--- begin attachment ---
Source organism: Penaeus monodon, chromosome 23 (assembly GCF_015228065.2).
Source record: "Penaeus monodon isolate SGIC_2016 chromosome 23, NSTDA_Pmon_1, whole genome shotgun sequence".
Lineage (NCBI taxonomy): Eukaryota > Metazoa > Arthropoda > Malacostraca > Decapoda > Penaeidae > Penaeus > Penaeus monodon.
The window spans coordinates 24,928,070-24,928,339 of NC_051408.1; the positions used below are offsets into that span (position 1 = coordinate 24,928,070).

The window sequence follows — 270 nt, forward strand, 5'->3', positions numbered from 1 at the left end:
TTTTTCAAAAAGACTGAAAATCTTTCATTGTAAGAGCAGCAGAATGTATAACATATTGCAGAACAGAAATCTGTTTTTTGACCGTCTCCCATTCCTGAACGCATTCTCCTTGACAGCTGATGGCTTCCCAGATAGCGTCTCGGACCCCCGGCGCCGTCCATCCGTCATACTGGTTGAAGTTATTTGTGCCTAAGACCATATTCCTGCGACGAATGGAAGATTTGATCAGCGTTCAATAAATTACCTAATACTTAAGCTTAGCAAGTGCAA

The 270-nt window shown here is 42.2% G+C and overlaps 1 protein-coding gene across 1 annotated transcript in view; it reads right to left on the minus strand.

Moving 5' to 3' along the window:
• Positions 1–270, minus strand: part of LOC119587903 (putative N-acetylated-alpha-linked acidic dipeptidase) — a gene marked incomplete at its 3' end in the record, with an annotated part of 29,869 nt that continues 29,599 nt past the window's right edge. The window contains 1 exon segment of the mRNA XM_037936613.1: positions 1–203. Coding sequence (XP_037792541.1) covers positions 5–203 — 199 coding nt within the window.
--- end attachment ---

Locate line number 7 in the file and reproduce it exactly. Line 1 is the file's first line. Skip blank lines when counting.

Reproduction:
The 270-nt window shown here is 42.2% G+C and overlaps 1 protein-coding gene across 1 annotated transcript in view; it reads right to left on the minus strand.